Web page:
if a && a.something...

jack wrote the following on 30.09.2006 23:32 :

Ok, so I'm lazy, and something about always checking to see if an object
exists before calling one of its methods just strikes me as
fairly...'mundane'?

In particular, I often do this in code:

if session['user] && session['user'].is_admin
...
end

I'd really just like to be able to drop of the session['user'] check. I
mean, if the object doesn't even exist, then the method call can't run,
and the whole thing should probably evaluate to nil, right?

For this kind of things I use a SessionHelper module which the
ApplicationHelper and ApplicationController include.
In the SessionHelper I put things like :

module SessionHelper
    def current_user
       return @cached_user if @cached_user
       session[:user_id] ? (@cached_user = User.find(:first,
                                                     :conditions => [
'id = ?',
                                                           
session[:user_id]])) : nil
    end
    def is_admin?
       current_user && current_user.is_admin?
    end
end

Then you can use

if is_admin?
...
end

I never store objects in session, only objects' ids to avoid nasty problems.
This is the reason behind the "@cached_user", which effectively limits
current user SQL queries to one by request.

I'm just wondering if there's a smarter way to go about situations like
this.

Simply apply some DRY to your code :slight_smile:

Lionel

First off, let me state that I haven't stored a user object in the
session in over a year. So I'm just pointing out two things that I
remember :slight_smile:

The first one is a development issue. Say you're playing with your
app in the web browser, and you've logged in. Then you make a change,
any change, to the User model. The next request that you make will
blow up. As I said, it's been over a year, so I don't know if that's
still the case. I can't see why it would have changed though.

The next one is an issue of stale session data. If you store the
entire user in the session, but update it in the db elsewhere (perhaps
the admin modified the user or something), then the session data won't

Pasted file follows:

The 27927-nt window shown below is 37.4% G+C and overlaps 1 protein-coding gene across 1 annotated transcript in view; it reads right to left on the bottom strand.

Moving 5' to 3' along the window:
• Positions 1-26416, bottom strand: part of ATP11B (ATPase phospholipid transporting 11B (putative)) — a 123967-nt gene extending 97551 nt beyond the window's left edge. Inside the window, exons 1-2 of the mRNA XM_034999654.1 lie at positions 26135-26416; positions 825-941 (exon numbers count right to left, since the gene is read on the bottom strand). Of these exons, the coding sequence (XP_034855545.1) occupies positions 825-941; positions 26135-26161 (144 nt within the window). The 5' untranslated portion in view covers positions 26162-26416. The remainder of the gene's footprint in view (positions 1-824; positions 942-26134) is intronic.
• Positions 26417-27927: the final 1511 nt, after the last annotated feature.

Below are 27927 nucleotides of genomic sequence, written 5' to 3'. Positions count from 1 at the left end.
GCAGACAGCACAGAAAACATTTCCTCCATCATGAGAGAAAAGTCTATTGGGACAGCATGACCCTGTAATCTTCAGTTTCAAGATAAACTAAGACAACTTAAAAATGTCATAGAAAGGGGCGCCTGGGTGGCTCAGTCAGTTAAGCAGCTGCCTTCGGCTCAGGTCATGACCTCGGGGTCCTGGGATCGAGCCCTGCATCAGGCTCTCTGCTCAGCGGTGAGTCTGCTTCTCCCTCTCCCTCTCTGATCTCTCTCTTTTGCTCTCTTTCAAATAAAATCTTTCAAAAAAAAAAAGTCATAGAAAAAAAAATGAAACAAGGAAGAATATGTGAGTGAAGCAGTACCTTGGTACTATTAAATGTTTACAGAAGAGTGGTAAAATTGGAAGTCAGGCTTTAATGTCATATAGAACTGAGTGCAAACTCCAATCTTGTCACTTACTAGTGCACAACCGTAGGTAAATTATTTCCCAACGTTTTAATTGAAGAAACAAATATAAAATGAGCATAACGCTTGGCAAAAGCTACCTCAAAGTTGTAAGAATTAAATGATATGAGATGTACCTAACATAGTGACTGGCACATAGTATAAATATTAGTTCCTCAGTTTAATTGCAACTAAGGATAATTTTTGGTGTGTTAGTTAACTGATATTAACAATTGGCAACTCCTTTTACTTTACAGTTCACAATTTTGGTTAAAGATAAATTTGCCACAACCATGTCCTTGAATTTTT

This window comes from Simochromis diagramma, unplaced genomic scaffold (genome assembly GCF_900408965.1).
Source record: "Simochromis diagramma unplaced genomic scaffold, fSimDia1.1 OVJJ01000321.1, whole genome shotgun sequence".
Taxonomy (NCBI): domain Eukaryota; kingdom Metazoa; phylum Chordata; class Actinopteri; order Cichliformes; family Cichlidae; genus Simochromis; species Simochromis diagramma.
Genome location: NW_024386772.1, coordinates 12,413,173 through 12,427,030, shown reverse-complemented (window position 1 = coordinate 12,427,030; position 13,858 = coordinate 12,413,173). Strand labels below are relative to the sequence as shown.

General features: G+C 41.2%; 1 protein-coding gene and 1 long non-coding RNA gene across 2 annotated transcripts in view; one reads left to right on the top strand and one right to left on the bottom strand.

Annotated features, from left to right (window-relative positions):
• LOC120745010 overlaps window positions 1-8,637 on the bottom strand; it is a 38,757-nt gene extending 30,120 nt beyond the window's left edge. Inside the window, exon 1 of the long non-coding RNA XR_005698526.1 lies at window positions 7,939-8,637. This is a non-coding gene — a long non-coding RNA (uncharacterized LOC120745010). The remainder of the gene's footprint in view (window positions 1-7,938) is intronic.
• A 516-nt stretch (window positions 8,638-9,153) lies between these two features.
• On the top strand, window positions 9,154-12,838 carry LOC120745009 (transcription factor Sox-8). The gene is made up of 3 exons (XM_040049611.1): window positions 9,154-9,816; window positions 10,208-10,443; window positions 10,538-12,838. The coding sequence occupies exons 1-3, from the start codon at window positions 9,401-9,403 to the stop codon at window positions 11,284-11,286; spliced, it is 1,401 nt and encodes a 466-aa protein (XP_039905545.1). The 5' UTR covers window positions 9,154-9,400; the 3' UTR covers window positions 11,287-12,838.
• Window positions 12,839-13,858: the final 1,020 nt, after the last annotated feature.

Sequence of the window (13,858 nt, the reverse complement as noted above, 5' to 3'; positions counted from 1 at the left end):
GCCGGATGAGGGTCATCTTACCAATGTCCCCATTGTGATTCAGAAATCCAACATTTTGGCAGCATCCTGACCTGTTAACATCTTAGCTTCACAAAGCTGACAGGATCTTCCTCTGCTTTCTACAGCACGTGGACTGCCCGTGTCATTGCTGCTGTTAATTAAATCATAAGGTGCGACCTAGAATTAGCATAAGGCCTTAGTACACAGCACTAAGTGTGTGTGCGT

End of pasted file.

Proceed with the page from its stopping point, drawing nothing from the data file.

reflect that. Imagine I'm using your site, and you decide I'm a bad
person and disable my account. If the user data is in the session, my
account won't truly be disabled until the next time my info's looked
up from the db - e.g. my session expires and I try to log back in.

Pat

Pat Maddox wrote the following on 01.10.2006 00:29 :

  

hehe, nicely done Lionel. I'll have to give this a try. Thanks for the
thoughts! Btw, what kind of nasty problems are you referring to?
    
First off, let me state that I haven't stored a user object in the
session in over a year. So I'm just pointing out two things that I
remember :slight_smile:

The first one is a development issue. Say you're playing with your
app in the web browser, and you've logged in. Then you make a change,
any change, to the User model. The next request that you make will
blow up. As I said, it's been over a year, so I don't know if that's
still the case. I can't see why it would have changed though.
  
+1: the object itself is serialized and most of the time can't match the
updated class when you try to de-serialize it -> the whole session is blown.

The next one is an issue of stale session data. If you store the
entire user in the session, but update it in the db elsewhere (perhaps
the admin modified the user or something), then the session data won't
reflect that. Imagine I'm using your site, and you decide I'm a bad
person and disable my account. If the user data is in the session, my
account won't truly be disabled until the next time my info's looked
up from the db - e.g. my session expires and I try to log back in.
  
Most of the time I'm with you on this one: I don't like changes made
somewhere in an application not being reflected in the whole
application. There are cases though where objects in session can make
sense (sometimes you need temporary objects that don't *have* to be
stored outside of a session context, the question of putting them in the
database then must seek an answer on a case-by-case basis depending on
the specific advantages/drawbacks for the case at hand).

Lionel.